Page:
Facebook may have just released a major search product that many are saying "declares war" on Google or may at least put the social network "on a collision course" with the search giant, but Google CEO Larry Page doesn't sound all that worried about the new competition. Because who said Facebook and Google couldn't get along someday? In an interview for the new issue of Wired published just two days after Facebook's Graph Search came out to so-so reviews, Page tells Steve Levy that Facebook is "doing a really bad job on their products." But before you laugh off that swipe — Google Buzz flopped, Google killed Reader, and Google+ has a loyal but relatively small user base — Page wants to remind everyone that Facebook isn't direct competition, that these two Silicon Valley giants are too big for either to fail. "We're actually doing something different," Page tells Levy. "I think it's outrageous to say that there's only space for one company in these areas."
That's not to say Page isn't making Google go social, or that Facebook isn't in his rearview mirror. Facebook CEO Mark Zuckerberg has long talked about the rise of social search, and Page has taken a vested interest of late in getting people to use Google+ — even if they don't want to. In an attempt to conquer the space, direct orders from Page forcefully integrated Google's social network into its main search results... and pretty much everywhere else its products touch. If it were up to Larry Page, Google would require a Google+ account just to read reviews. His evaluation of Google+ as it stands? "I'm very happy with how it has gone. We're working on a lot of really cool stuff. A lot of it has been copied by our competitors, so I think we're doing a good job."
Critics might beg to differ — Google+ is often referred to as a lesser "Facebook copycat" from the search king — but critics are now comparing Facebook's search product (which was announced before the Wired interview with Page was conducted) to Google's main offering. And from a product standpoint, Facebook may have yet to train its users to give Graph Search what it needs to be great. Furthermore, business analysts seem to agree that Facebook's social recommendation engine won't hurt Google's core business ... in the near future. But Zuckerberg said at Tuesday's announcement that Facebook wasn't focused on the business side of Graph Search just now — even if it does offer huge advertising potential. At the same time, Graph Search could take away eyeballs (and ad dollars) from Google. If Facebook, with its friend-powered engine, ends up giving "better" results than Google for recommendations on restaurants, travel, books, music, and movies — a domination Google is still fighting anti-trust charges over — then why end up Googling at all?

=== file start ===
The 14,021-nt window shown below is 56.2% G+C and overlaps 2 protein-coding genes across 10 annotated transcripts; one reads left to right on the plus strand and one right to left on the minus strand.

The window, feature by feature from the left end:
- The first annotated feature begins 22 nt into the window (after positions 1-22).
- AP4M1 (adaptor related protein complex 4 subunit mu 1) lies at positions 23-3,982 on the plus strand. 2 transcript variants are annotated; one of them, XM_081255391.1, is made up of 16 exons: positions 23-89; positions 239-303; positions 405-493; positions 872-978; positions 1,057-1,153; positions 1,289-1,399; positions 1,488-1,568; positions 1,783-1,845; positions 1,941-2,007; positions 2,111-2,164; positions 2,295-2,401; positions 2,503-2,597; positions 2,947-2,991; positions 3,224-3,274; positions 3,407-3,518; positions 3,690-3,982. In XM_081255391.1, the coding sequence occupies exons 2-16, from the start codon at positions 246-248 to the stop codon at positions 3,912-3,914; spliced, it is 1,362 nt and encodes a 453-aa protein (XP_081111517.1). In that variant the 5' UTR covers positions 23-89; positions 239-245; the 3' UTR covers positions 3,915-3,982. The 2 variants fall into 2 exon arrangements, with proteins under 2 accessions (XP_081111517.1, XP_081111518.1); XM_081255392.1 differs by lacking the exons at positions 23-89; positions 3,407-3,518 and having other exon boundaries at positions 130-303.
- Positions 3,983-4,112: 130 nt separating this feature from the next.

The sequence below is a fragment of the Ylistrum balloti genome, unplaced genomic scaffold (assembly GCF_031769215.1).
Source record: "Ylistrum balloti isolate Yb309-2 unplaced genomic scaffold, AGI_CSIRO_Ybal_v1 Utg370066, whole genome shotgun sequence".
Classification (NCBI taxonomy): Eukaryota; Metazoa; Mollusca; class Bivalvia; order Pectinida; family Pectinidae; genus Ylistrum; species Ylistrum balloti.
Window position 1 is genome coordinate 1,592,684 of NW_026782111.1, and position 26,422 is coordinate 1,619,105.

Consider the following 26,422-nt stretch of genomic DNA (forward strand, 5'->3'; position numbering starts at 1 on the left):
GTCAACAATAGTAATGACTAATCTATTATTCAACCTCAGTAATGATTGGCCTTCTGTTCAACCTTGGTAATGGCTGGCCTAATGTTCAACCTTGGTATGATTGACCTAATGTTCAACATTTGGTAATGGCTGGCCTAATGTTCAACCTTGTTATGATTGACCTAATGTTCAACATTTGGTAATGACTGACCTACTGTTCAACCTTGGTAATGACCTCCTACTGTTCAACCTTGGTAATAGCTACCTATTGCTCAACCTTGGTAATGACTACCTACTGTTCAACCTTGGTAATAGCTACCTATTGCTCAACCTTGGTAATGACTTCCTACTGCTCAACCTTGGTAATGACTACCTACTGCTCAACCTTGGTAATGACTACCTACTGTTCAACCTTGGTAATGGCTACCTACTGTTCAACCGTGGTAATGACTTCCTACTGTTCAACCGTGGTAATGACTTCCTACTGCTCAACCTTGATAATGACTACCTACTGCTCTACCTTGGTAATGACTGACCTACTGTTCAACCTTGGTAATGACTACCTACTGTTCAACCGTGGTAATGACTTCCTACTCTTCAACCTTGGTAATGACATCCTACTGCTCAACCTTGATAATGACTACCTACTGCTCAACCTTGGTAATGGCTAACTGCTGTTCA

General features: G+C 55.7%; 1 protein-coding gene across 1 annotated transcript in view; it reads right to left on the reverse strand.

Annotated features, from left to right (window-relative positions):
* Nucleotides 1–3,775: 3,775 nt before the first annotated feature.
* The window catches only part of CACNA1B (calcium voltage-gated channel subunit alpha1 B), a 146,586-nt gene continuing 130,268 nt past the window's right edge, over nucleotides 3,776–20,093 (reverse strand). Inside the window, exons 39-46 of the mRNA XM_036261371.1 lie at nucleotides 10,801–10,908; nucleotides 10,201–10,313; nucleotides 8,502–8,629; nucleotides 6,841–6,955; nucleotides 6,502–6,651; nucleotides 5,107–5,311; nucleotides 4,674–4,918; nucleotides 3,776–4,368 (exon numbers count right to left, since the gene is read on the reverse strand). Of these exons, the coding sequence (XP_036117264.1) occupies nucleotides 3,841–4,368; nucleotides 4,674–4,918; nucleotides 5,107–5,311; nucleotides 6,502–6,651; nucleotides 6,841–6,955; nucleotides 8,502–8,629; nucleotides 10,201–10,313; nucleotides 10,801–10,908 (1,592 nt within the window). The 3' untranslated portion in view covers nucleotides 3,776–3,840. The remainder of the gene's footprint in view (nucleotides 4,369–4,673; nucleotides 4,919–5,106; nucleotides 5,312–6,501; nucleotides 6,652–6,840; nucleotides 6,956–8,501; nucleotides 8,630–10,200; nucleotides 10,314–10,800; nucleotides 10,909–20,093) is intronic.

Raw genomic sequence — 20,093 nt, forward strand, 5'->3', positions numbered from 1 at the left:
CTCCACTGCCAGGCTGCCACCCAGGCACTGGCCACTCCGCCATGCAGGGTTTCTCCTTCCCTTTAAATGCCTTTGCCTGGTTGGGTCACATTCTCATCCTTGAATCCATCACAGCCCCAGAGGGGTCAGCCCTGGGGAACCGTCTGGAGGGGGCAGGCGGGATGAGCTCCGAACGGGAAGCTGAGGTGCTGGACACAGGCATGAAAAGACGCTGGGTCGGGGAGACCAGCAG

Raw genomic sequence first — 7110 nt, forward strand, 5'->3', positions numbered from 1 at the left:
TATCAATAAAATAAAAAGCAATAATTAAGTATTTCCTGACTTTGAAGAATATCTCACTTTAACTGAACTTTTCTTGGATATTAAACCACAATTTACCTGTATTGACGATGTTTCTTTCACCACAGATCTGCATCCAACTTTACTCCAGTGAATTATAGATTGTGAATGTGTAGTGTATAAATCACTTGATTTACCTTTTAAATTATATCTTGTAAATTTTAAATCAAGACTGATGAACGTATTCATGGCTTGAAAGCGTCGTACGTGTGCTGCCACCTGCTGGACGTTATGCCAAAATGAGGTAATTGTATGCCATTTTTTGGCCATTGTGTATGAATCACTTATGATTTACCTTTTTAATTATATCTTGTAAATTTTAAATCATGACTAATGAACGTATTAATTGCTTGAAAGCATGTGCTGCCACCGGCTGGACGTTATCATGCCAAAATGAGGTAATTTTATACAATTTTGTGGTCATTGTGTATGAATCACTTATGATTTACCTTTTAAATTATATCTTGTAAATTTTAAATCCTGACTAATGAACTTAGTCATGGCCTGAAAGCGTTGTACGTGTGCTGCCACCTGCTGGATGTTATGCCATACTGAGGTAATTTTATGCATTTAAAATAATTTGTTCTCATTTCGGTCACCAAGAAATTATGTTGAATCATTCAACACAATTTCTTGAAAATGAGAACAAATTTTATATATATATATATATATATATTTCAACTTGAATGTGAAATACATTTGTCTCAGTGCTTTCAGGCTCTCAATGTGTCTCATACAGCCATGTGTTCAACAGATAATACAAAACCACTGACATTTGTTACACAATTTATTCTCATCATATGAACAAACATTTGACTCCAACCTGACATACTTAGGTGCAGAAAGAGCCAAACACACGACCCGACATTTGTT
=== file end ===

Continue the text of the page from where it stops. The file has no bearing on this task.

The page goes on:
Well, even Page might think Facebook and Google can complement each other — sort of. To wit, he asked Levy: "For us to succeed, is it necessary for some other company to fail? No." As Zuckerberg said on Tuesday, "our mission is to make the world more open" by giving people tools to connect. And Google's stated mission "is to organize the world's information and make it universally accessible and useful." Are those so similar that they can't get along? After all, that could be the future of search: You go to Facebook to see what your friends and the people you trust have to say, and then you head to Google for the facts. Of course, neither Facebook or Google wants the future that way, exactly: Facebook has actually teamed up with Microsoft to complement Graph Search, sending people to Bing for those fact-finding, Google-style queries; Google, meanwhile, as Google+ as its social-search equivalent of Graph Searching. And users don't really want to go to so many different places for basic information that's built to make their lives easier. Part of the reason people have stuck with Google, despite all of its privacy and anti-trust issues, is that the company's ultimately done a really good job on their products — GMail, Google Drive, Reader, and their fellow "apps" have become an integral part of our Internet lives. Facebook wants that role, and if social search ends up working — well, then why not chat on Facebook, email (and make phone calls) with Messenger, sext with Poke, and read your news via the News Feed?
Of course, Page said all this stuff weeks ago. And who knows how Graph Search is going over at Google headquarters. Maybe he just he meant a different product that was so... bad. Or maybe he really just doesn't get Poke? Either way, Larry Page knew this fight was coming. The whole world did.
This article is from the archive of our partner The Wire.